Furthermore, all Task Force members agreed that not only patients with joint-related problems should qualify to be defined as being D2T. Extra-articular manifestations, such as vasculitis, pericarditis, scleritis or glomerulonephritis may complicate the management of RA, and were therefore decided to be included in the definition. This resulted in the following wording: ‘Signs (including acute phase reactants and imaging) and/or symptoms suggestive of active disease (joint related or other)’ (21/21 agreed).

In the survey, 43% of the respondents selected to include ‘unable to taper glucocorticoids below 5 mg prednisone or equivalent daily’ and 46% selected ‘unable to taper glucocorticoids below 10 mg prednisone or equivalent daily’ (in addition, another 6% chose to include inability to taper GCs, although with a different, unspecified dose).8 At the Task Force meeting, it was decided to include the following definition as a compromise: ‘Inability to taper oral glucocorticoids (below 7.5 mg/day prednisone or equivalent)’. The Task Force voted to keep this item in the definition (19/21 agreed).

During the Task Force meeting, additional possible signs of active disease were explicitly suggested for inclusion in the definition. First, the Task Force agreed to include rapid radiographic progression in the definition as a possible feature of D2T RA, as this might be occasionally observed even in case of clinically inactive disease. The following was proposed: ‘Rapid radiographic progression (with or without signs of active disease)’ (21/21 agreed). Second, non-inflammatory disease was considered, since these complaints, for example, concomitant fibromyalgia, might mimic inflammatory activity. Non-inflammatory disease may lead to several aforementioned characteristics of active/symptomatic disease. Furthermore, non-inflammatory disease might also lead to other clinically important complaints. Therefore, to ensure that patients with non-inflammatory complaints could be classified as having difficult-to-treat RA, it was suggested and unanimously agreed to add ‘Well-controlled disease according to above standards, but still having RA symptoms that are causing a reduction in quality of life’ (21/21 agreed).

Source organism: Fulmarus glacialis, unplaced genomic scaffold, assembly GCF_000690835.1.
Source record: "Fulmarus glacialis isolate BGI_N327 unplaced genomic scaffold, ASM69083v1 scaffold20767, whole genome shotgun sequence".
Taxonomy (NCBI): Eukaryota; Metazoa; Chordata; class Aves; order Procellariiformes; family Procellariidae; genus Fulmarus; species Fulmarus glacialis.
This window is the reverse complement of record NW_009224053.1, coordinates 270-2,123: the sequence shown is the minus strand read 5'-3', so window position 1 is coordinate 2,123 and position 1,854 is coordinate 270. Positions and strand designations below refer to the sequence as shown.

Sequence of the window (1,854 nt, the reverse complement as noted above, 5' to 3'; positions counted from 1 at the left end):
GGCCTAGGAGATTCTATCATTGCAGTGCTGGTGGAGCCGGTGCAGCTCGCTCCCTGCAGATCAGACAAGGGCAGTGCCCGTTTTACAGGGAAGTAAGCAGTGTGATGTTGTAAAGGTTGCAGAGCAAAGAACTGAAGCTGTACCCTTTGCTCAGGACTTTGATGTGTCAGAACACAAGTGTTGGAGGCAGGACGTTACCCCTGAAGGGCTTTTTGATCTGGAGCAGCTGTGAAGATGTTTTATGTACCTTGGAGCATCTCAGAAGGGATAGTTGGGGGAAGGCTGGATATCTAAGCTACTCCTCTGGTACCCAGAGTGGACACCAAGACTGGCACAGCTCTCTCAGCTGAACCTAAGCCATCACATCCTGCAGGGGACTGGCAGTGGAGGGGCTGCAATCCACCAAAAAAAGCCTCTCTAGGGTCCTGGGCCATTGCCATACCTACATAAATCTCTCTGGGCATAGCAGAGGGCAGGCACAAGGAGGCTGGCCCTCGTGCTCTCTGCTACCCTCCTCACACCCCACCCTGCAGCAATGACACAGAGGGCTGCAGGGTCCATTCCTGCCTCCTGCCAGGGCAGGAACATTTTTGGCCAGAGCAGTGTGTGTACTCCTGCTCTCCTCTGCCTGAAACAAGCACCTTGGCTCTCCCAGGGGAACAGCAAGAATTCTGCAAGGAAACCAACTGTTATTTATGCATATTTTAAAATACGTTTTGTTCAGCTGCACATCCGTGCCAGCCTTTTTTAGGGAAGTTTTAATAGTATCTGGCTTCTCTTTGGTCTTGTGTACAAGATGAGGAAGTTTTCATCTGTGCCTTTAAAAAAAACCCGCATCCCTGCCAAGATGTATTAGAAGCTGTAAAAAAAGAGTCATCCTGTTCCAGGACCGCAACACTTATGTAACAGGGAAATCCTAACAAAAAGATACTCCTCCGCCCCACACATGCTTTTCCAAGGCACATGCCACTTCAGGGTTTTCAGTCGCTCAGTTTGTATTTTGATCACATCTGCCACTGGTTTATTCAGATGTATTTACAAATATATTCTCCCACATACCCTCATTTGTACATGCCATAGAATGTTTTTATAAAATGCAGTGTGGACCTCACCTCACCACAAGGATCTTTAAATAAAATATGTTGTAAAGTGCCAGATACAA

The Task Force discussed whether to add fatigue to the definition, as this is one of the most common problems.12 13 Since fatigue can diminish quality of life, it was suggested to be already included in the definition. In accordance with the survey (58% of respondents suggested not to include fatigue),8 all Task Force members agreed to leave out the explicit mentioning of fatigue from the definition of D2T RA (21/21 agreed).

Criterion #3: clinical perception

As a final criterion, the Steering Committee suggested to include ‘The disease is perceived as problematic by the rheumatologist and/or the patient’. This suggests that only clinical scenarios which are judged as problematic (eg, apparently ineffective treatment) are referred to as D2T RA. Since the definition is only applicable to patients in which a management problem is present, it was agreed to adapt the definition accordingly: ‘The management of signs and/or symptoms is perceived as problematic by the rheumatologist and/or the patient’. There were some concerns that this criterion might be too subjective, especially for research. However, the focus of the recommendations should be on the clinical implications, which supports to include this criterion. All Task Force members agreed unanimously on this (21/21 agreed).


Most Task Force members agreed to start the definition with the treatment failure history criterion instead of the characterisation of active/symptomatic disease. However, the group noted that starting with signs of active disease might be better focussed on the patients’ needs. Therefore, with the agreement of all Task Force members, it was decided to vote on the order of the two criteria, by which all Task Force members supported the first version of the definition (agreed 31/31 (AH, who joined the Task Force later, did not vote), box 1).